#### Reviews

- Mark Hunacek, MAA Reviews (2014)
- John Sykes, Mathematics in School (2013)
- Thomas B. Ward, Zentralblatt Math (2013)
- Danny Yee at Danny's Reviews (2016)
- Customer reviews at amazon.com | amazon.co.uk
- Reviews at goodreads.com

“There is a great deal to like about this book, starting with the author's writing style, which I found particularly clear and enjoyable. ... This is an excellent book, and is highly recommended. ” —Mark Hunacek,MAA Reviews

“Despite the low level of assumed knowledge [of his readers]... Feldman manages to get a remarkably long way, both in conveying an understanding of the concepts of chaotic dynamics and fractal geometry and in introducing new mathematical ideas.... Feldman also includes some excellent material on the scientific and philosophical and historical context, looking at such things as the difference between popular and scientific understandings of 'chaos', the historical relationship of dynamics to ideas of causality and the Scientific Revolution, the difficulty of giving a single definition of 'fractal', the difference between mathematical and real fractals, and so forth.” —Danny Yee,Danny's Reviews

“The style of writing is easy on the reader. The explanations are clear and illustrated with many diagrams and side notes. ...Feldman has produced an excellent book to provide a firm foundation of the methods [of chaos and fractals] and it will give any reader a very clear understanding of the mathematics involved. For anybody wishing to learn about chaos and fractals this book must be read. ” —John Sykes,Mathematics in School

“For the right audience and instructor, this is a wonderful book. With considerable effort on both sides it can take a wide audience with modest mathematics to a reasonable understanding of what is behind much of the complex phenomena seen in modern mathematical models of the physical universe.” —Thomas B. Ward,Zentralblatt MATH.

“The only textbook on chaos and fractals for non-science and mathematics majors. Covers central phenomena and ideas of chaos and fractals in a careful, intellectually honest, but accessible way.” —L'Ensiegnement Mathématique (2) 59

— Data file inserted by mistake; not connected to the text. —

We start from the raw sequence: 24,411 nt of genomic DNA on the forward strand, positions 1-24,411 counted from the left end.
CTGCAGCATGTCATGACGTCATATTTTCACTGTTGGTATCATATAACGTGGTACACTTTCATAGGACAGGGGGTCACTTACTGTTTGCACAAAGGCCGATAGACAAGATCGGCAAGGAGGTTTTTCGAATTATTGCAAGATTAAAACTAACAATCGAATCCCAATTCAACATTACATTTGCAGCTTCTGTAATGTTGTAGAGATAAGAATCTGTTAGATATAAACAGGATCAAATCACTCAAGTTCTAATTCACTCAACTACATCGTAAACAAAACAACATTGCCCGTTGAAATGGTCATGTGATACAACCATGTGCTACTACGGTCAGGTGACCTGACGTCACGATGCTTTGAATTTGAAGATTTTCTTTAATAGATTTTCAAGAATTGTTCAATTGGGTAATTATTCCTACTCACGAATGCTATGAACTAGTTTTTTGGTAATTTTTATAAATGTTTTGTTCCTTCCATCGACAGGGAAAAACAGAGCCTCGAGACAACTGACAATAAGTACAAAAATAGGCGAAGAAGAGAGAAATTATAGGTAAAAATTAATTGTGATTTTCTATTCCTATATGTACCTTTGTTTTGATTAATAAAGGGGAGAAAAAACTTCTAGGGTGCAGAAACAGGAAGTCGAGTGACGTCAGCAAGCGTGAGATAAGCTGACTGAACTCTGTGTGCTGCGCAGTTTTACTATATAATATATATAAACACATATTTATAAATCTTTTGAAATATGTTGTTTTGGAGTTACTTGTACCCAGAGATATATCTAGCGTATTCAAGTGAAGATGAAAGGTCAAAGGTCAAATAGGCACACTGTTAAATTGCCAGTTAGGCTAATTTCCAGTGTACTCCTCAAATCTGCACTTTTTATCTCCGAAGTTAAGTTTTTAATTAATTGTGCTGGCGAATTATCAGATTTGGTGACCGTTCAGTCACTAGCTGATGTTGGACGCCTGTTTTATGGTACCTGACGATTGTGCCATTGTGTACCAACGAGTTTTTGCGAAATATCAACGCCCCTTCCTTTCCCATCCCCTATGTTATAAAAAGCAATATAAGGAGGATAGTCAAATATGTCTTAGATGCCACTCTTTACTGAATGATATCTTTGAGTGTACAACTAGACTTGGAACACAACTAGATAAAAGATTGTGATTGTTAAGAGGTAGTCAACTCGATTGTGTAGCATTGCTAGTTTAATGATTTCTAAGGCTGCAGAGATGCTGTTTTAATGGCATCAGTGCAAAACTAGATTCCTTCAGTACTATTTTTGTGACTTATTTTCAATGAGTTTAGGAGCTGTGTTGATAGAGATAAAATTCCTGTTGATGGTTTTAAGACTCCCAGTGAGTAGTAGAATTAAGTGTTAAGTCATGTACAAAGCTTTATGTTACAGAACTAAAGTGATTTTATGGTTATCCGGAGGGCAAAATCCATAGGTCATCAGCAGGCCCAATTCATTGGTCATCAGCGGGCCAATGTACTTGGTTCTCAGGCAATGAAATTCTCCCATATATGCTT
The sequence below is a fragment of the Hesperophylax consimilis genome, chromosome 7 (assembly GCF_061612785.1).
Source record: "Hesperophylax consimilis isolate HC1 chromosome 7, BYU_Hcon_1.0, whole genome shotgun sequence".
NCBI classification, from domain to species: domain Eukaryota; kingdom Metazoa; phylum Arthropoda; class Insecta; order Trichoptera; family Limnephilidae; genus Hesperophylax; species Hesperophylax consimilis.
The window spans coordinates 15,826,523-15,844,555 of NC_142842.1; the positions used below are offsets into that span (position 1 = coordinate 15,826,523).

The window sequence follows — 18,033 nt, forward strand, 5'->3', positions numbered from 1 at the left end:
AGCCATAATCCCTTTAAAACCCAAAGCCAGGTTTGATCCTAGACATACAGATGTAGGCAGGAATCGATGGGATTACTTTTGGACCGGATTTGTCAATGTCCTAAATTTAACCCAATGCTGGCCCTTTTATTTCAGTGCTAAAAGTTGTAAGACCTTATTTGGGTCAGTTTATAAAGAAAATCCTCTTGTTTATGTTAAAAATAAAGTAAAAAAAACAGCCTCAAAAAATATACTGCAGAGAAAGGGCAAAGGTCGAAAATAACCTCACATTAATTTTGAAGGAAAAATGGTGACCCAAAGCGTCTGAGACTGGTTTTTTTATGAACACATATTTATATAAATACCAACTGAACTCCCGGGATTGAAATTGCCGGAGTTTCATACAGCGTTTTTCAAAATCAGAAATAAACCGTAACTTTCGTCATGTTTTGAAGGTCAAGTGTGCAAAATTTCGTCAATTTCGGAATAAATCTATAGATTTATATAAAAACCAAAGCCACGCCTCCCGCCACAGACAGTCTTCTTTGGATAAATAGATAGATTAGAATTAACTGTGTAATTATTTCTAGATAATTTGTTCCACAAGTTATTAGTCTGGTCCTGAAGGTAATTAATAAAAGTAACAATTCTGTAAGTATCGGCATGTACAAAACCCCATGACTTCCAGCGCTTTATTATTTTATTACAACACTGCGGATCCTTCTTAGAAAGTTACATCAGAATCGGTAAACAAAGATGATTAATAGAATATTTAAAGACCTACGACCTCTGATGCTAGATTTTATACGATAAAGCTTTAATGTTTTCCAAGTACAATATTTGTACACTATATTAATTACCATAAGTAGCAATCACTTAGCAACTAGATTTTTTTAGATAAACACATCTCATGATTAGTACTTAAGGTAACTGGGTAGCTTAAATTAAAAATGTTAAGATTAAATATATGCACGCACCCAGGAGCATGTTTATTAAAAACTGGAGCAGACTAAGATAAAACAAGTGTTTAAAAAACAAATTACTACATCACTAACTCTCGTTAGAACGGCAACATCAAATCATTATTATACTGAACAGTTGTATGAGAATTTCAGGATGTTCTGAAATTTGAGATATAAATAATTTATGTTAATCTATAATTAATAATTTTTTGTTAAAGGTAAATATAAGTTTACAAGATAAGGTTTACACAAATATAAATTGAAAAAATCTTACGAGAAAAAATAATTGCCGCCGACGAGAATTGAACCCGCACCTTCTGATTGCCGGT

“As the title suggests, this book provides a good introduction to chaos and fractals at an elementary level, with only some elementary algebra being assumed. No previous study of either calculus or physics is needed. The author has a talent for providing clear succinct explanations in very simple, easily understood language and the reader is gently led into more and more complex ideas and concepts.” —Allan Duncan, Scottish Mathematical Council Journal

“Chaos and fractals are two intertwined concepts that have revolutionized many areas of science and renewed popular interest in mathematics over the past few decades. Feldman's book is a rich resource for anyone who wants a deeper understanding of these subjects without the need for advanced mathematics.” —Julien Clinton Sprott, University of Wisconsin-Madison

“David P. Feldman provides a delightful and thoughtful introduction to chaos and fractals requiring only a good background in algebra. The formal treatment of nonlinear dynamics, chaotic behavior, Lyapunov exponents, and fractal dimensions is leavened with creative analogies and many helpful and visually attractive figures and diagrams. Even more mathematically sophisticated readers will find this book a good starting point in exploring the complex and beguiling realms of chaos and fractals.” —Robert C. Hilborn, Associate Executive Officer, American Association of Physics Teachers